There's a whole cottage industry around books on how to succeed in work and life but far too few on what to do when you encounter failure. Should you hang your head and cut your losses or proactively learn lessons that will help you do things differently next time? In this post, we'll explore several proven strategies for coping with and growing through defeat, and then bringing your best game when you have the next chance to prove yourself.
- Go Back to Basics
When we look at oversimplified stories of how an entrepreneur built a billion-dollar empire, a politician became a president or prime minister, or an athlete ascended to the top of the Olympic podium, we can start to believe that all success is the result of continual and linear progress. But in reality, even such high-achieving outliers have had many times when they’ve had to go left, right, or even backward before advancing onward to reach their goals. And along the way, they’ve acquired other tactics, tools, and techniques that have served them better than if they had simply moved in a straight line from A to B. In his bestselling book Ego is the Enemy, Ryan Holiday wrote that “Reversals and regressions are as much a part of the cycle of life as anything else.” He went on to assert:
When success begins to slip from your fingers—for whatever reason—the response isn’t to grip and claw so hard that you shatter it to pieces. It’s to understand that you must work yourself back to the aspirational phase. You must get back to first principles and best practices. “He who fears death will never do anything worthy of a living man,” Seneca once said. Alter that: He who will do anything to avoid failure will almost certainly do something worthy of a failure. The only real failure is abandoning your principles. Killing what you love because you can’t bear to part from it is selfish and stupid. If your reputation can’t absorb a few blows, it wasn’t worth anything in the first place.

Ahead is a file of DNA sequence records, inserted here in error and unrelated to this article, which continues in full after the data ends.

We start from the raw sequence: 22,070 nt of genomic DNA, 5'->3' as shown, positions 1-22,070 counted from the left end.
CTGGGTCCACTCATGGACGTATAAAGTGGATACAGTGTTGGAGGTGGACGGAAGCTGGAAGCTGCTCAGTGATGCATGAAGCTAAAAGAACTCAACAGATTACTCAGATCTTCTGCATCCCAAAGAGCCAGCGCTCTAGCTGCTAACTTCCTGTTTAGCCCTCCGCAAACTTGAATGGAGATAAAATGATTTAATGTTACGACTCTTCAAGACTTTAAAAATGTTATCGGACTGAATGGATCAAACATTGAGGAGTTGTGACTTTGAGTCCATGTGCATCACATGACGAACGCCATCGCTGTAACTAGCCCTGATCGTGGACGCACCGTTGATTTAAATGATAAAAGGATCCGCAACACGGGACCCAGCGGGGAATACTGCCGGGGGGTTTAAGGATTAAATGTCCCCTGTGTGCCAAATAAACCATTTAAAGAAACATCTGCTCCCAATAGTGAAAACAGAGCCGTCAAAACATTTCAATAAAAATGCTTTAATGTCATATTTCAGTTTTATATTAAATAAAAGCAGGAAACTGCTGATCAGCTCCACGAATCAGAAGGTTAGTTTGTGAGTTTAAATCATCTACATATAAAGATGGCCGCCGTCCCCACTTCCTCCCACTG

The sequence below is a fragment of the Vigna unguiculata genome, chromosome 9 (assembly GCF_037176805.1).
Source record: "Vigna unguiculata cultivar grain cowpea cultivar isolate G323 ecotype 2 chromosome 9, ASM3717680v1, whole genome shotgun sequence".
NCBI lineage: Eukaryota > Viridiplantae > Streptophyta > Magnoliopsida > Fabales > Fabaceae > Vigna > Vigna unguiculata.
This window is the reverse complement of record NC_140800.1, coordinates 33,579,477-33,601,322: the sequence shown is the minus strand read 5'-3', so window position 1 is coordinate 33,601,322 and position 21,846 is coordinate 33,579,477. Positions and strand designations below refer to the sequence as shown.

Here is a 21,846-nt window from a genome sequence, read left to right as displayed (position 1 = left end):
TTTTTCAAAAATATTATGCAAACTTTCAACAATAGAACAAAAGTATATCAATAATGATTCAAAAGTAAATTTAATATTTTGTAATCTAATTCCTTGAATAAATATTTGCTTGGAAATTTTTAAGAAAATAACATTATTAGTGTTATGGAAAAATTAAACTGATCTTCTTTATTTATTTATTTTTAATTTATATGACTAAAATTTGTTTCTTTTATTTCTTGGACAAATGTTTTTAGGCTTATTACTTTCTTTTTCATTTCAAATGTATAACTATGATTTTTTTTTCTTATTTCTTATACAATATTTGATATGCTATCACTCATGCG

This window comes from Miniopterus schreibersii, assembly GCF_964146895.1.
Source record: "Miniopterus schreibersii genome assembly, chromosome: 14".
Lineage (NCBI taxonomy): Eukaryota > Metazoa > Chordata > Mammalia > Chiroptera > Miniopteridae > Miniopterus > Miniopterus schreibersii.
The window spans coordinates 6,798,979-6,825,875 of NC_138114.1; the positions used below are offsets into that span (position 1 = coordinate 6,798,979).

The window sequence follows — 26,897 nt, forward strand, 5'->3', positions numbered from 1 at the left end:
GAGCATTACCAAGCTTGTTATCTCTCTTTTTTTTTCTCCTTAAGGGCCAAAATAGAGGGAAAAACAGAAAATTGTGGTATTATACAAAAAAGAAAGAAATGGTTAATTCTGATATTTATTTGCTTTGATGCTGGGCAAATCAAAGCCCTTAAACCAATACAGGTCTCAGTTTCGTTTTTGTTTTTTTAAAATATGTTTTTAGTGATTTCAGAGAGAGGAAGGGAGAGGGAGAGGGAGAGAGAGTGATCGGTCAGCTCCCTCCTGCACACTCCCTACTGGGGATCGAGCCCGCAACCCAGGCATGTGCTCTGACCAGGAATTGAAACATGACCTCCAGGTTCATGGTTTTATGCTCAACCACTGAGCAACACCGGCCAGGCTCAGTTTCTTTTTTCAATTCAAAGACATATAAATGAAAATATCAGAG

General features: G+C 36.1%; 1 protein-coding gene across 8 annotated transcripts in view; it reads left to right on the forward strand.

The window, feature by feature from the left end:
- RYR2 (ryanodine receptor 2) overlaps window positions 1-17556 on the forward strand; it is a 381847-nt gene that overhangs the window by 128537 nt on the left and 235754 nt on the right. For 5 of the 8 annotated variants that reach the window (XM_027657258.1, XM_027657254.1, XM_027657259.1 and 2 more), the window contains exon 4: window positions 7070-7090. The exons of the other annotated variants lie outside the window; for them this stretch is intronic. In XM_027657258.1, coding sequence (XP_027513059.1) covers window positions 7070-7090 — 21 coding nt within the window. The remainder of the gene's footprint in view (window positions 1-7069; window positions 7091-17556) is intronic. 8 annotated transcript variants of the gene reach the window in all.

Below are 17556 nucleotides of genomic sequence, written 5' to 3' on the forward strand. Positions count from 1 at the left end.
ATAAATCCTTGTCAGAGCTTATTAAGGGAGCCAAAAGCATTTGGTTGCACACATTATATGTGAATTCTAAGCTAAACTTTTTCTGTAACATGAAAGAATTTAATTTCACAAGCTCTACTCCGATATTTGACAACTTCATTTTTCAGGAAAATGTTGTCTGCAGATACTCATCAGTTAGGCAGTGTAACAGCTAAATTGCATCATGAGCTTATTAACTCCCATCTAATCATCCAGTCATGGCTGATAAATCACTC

- Redefine How You View a Setback
When you’re staring failure in the face, it’s easy to get down on yourself, doubt your ability, or curse the dumb luck that put you in this undesirable situation. But often, we’re being overly emotional in a highly charged moment, failing to look at the reality objectively, and making things out to be far worse than they actually are. In one of the most highly viewed episodes of his podcast, former Navy SEAL commander Jocko Willink addresses how to reframe a failed mission in any area of life:
How do I deal with setbacks, failures, delays, defeats, or other disasters? I actually have a fairly simple way of dealing with these situations, summed up in one word: “Good.” Oh, the mission got canceled? Good: we can focus on another one. Didn’t get the new high-speed gear we wanted? Good: we can keep it simple. Didn’t get promoted? Good: more time to get better. Didn’t get funded? Good: we own more of the company.